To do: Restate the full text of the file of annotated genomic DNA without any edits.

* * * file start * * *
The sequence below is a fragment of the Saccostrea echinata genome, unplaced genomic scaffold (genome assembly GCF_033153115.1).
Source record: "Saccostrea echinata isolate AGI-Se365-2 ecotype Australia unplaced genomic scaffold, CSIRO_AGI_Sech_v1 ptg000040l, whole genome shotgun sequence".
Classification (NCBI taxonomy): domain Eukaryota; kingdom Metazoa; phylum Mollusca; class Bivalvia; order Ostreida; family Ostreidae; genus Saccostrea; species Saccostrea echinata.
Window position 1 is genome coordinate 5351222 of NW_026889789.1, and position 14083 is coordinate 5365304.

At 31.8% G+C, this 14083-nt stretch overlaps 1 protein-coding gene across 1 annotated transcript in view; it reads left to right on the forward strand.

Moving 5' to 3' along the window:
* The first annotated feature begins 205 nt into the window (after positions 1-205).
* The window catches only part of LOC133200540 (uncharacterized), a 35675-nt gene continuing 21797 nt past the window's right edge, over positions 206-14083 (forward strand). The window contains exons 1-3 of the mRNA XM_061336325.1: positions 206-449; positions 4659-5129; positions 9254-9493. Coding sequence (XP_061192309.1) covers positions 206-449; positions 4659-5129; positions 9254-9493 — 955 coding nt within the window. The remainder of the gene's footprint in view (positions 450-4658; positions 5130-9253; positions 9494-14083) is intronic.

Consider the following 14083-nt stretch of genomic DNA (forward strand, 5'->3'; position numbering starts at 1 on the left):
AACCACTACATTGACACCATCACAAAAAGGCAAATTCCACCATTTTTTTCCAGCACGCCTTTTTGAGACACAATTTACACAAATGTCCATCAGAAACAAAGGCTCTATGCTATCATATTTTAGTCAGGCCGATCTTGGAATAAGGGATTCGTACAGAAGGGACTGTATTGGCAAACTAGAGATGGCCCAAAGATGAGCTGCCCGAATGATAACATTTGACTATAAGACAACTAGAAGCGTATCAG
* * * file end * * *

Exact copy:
The sequence below is a fragment of the Saccostrea echinata genome, unplaced genomic scaffold (genome assembly GCF_033153115.1).
Source record: "Saccostrea echinata isolate AGI-Se365-2 ecotype Australia unplaced genomic scaffold, CSIRO_AGI_Sech_v1 ptg000040l, whole genome shotgun sequence".
Classification (NCBI taxonomy): domain Eukaryota; kingdom Metazoa; phylum Mollusca; class Bivalvia; order Ostreida; family Ostreidae; genus Saccostrea; species Saccostrea echinata.
Window position 1 is genome coordinate 5351222 of NW_026889789.1, and position 14083 is coordinate 5365304.

At 31.8% G+C, this 14083-nt stretch overlaps 1 protein-coding gene across 1 annotated transcript in view; it reads left to right on the forward strand.

Moving 5' to 3' along the window:
* The first annotated feature begins 205 nt into the window (after positions 1-205).
* The window catches only part of LOC133200540 (uncharacterized), a 35675-nt gene continuing 21797 nt past the window's right edge, over positions 206-14083 (forward strand). The window contains exons 1-3 of the mRNA XM_061336325.1: positions 206-449; positions 4659-5129; positions 9254-9493. Coding sequence (XP_061192309.1) covers positions 206-449; positions 4659-5129; positions 9254-9493 — 955 coding nt within the window. The remainder of the gene's footprint in view (positions 450-4658; positions 5130-9253; positions 9494-14083) is intronic.

Consider the following 14083-nt stretch of genomic DNA (forward strand, 5'->3'; position numbering starts at 1 on the left):
AACCACTACATTGACACCATCACAAAAAGGCAAATTCCACCATTTTTTTCCAGCACGCCTTTTTGAGACACAATTTACACAAATGTCCATCAGAAACAAAGGCTCTATGCTATCATATTTTAGTCAGGCCGATCTTGGAATAAGGGATTCGTACAGAAGGGACTGTATTGGCAAACTAGAGATGGCCCAAAGATGAGCTGCCCGAATGATAACATTTGACTATAAGACAACTAGAAGCGTATCAG